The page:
Seattle Seahawks defensive tackle Landon Cohen has the best rags-to-riches story of the Super Bowl.
The NFL journeyman was parking cars a month ago in his hometown of Spartanburg. Now he’s riding in luxury buses from the Seahawks’ posh hotel to their practices this week.
Cohen, who owns a valet service with two childhood friends, had just wrapped up the busy holiday season of special events and parties when the Seahawks called. After signing with Seattle on Jan. 5, Cohen was inactive for the divisional-round win against the Panthers.
But he played 14 snaps in the NFC Championship Game against Green Bay behind starter Tony McDaniel, and is expected to play a reserve role Sunday against New England.
In the meantime, he’s catching up on emails and making business calls whenever there’s a break in the Seahawks’ preparations. Cohen also has several rental properties in Spartanburg.
“Football’s a small piece of the pie. Valet’s a small piece of the pie. Real estate’s a small piece of the pie,” Cohen said Wednesday. “Hopefully I can get a lot of small pieces of the pie that make me a nice, full metropolitan pie.”
Cohen, 28, was drafted by Detroit in the seventh round in 2008 after playing at Ohio University. He’s bounced around to six teams in seven seasons, including parts of two he spent with the Patriots.
He started his business, the Valet LLC, three years ago. Cohen and his partners have ties with businesses and organizations throughout the Carolinas, including Marriott, Converse College and Pinehurst Resort, according to the company’s website.
Cohen said he’s never bumped into any Panthers’ players during their training camps at Wofford. He was running the valet stand at a nightclub one night when South Carolina defensive end Jadeveon Clowney, the No. 1 overall pick in last year’s draft, drove up.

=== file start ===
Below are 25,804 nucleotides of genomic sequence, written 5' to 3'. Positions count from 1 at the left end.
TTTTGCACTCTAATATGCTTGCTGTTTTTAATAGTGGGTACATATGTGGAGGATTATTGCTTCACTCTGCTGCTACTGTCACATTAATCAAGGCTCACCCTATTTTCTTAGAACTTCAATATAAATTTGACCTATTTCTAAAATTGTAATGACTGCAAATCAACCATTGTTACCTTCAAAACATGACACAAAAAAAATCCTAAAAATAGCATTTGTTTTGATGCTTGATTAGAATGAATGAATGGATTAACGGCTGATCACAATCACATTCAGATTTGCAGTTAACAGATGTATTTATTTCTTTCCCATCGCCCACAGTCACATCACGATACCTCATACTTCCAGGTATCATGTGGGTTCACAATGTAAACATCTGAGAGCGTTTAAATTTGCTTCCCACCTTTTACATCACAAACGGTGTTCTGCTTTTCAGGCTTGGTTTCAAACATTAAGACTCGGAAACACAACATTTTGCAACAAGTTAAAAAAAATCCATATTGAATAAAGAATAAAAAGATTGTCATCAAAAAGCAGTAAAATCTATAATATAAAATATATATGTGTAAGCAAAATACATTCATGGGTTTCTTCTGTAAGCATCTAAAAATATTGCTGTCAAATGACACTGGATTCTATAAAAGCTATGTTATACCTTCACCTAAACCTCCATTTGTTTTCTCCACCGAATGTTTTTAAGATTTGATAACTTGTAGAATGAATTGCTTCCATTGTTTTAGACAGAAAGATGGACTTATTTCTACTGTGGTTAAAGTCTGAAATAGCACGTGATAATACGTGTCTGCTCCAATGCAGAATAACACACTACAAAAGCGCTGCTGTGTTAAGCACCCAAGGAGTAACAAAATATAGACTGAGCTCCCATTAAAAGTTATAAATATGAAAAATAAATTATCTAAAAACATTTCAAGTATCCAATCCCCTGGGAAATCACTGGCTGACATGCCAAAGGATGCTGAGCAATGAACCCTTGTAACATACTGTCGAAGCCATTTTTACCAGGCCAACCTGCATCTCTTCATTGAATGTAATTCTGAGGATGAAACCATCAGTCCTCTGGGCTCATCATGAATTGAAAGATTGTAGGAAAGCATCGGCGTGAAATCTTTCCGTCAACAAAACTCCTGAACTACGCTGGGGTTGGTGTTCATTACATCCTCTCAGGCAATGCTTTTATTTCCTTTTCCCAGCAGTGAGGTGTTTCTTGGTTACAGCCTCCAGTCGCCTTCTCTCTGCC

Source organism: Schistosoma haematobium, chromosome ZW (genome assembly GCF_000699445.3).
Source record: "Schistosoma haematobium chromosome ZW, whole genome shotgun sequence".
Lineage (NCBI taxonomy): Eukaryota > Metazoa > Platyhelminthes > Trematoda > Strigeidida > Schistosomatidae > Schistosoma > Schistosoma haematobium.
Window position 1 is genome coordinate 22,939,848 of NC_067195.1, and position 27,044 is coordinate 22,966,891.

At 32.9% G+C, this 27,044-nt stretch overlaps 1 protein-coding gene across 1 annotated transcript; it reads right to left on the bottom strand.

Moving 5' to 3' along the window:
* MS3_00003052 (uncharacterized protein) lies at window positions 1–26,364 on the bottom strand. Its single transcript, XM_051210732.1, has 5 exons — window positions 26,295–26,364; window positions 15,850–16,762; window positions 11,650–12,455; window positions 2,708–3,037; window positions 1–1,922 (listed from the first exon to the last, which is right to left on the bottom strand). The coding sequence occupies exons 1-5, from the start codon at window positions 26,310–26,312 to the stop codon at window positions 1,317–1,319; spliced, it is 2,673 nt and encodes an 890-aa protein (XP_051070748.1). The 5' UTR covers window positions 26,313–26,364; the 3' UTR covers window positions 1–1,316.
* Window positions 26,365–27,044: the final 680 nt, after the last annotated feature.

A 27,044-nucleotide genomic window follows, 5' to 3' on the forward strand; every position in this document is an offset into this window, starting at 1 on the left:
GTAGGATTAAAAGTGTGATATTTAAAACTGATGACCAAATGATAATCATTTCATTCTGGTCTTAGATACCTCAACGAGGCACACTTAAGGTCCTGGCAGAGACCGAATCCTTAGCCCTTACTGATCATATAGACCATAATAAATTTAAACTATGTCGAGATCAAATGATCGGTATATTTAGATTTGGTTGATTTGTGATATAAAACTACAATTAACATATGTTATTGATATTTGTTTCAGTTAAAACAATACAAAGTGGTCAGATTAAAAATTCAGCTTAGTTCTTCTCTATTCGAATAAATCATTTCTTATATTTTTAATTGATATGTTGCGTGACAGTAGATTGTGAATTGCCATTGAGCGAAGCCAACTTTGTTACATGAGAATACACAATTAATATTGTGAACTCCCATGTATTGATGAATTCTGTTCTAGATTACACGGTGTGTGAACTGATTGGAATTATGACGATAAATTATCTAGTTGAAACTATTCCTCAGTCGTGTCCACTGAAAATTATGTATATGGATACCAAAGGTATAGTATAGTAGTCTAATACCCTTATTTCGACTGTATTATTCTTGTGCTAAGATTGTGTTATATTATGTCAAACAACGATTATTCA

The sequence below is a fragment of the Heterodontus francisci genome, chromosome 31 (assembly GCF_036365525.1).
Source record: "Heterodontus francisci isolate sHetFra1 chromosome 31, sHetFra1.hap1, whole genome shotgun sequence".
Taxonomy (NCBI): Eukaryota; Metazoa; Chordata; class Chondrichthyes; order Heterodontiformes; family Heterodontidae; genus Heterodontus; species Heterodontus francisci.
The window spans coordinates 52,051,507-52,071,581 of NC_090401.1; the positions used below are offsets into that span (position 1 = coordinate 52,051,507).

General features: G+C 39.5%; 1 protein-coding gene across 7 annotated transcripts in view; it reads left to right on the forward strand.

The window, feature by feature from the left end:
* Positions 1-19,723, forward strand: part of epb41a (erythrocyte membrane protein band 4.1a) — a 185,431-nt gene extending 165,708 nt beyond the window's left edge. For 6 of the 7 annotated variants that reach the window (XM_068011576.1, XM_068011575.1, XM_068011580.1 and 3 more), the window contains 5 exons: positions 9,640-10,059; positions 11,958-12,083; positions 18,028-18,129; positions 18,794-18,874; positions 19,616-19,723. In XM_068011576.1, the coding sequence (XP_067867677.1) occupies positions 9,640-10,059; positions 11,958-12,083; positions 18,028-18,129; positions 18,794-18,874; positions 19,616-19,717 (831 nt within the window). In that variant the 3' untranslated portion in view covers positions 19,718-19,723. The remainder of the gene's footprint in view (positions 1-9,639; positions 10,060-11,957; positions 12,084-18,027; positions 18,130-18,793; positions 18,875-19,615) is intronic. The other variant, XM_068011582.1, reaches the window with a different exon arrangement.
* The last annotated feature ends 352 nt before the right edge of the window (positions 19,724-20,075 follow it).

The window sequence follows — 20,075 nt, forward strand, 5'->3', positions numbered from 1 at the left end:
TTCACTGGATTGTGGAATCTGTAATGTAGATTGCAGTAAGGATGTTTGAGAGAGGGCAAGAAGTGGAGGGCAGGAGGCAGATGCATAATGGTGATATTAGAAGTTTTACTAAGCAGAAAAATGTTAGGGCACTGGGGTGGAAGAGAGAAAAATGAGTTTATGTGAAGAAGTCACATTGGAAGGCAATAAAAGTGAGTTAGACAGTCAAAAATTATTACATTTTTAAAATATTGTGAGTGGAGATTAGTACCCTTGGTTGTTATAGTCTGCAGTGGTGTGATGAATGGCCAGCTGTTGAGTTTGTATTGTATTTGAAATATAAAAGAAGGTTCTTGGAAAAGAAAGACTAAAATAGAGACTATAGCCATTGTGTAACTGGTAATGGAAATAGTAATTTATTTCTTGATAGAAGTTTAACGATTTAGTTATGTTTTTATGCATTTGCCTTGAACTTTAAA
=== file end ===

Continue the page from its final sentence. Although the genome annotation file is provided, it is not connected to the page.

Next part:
Cohen said he talked with Clowney briefly, but isn’t sure how much Clowney left for a tip.
“I don’t think I stayed until the end of the night that night,” he said.
Cohen often offers financial advice to his younger teammates.
“Don’t spend everything you’ve got,” Cohen said he tells them. “How you were comfortable living in college, when you don’t have a family and kids and all those things, try to continue that lifestyle as long as you can to build up a nice nest egg.”
No pressure on Brady: Patriots coach Bill Belichick’s staunch refusal to discuss DeflateGate has taken some of the air out of the controversy, as the media horde has latched on to other storylines.
The NFL continues to investigate how the Patriots’ footballs became under-inflated during the first half of the AFC championship against Indianapolis, but won’t interview quarterback Tom Brady until after the Super Bowl.
Seahawks cornerback Richard Sherman doesn’t believe the lingering questions will affect Brady in the least.
“Zero. That controversy, like I said before, has no bearing on this game,” Sherman said. “It’s not like he’s going to get interviewed after every play about how much pressure is in the football. He’s going to out there and play the game that he’s been playing for years since he was a kid, and he’s going to have a blast doing it.”
Don’t let the door hit you: Before the Patriots could hire Belichick in 2000, he first had to be released from his contract with the Jets. And the Patriots had to fire his predecessor – Pete Carroll.
Carroll, now the Seahawks’ coach, was let go after three seasons. Though the Pats were 27-21 and made the playoffs twice under Carroll, their win total fell each season.
Carroll says he’s maintained a good relationship with the man who fired him – Patriots owner Robert Kraft.
“Robert really was a really good partner to work with back in the day. He gave me an opportunity that I will always be grateful for,” Carroll said. “He also sent me out the door too, and I remember that. We’ve maintained over the years a very respectful relationship, and he’s done a remarkable job.”
In the boonies: The Patriots are staying at a Native American-owned resort in Chandler, Ariz., surrounded by cactus and a golf course 20 miles from the nightlife of downtown Phoenix, such as it is.
Patriots receiver Julian Edelman said he isn’t surprised Belichick found such a remote location.
“I expect nothing less from Coach. I thought we were staying in New Mexico,” Edelman said. “I guess that’s the Patriots way.”
The Seahawks also are headquartered south of Phoenix, but are about 10 miles closer to the city.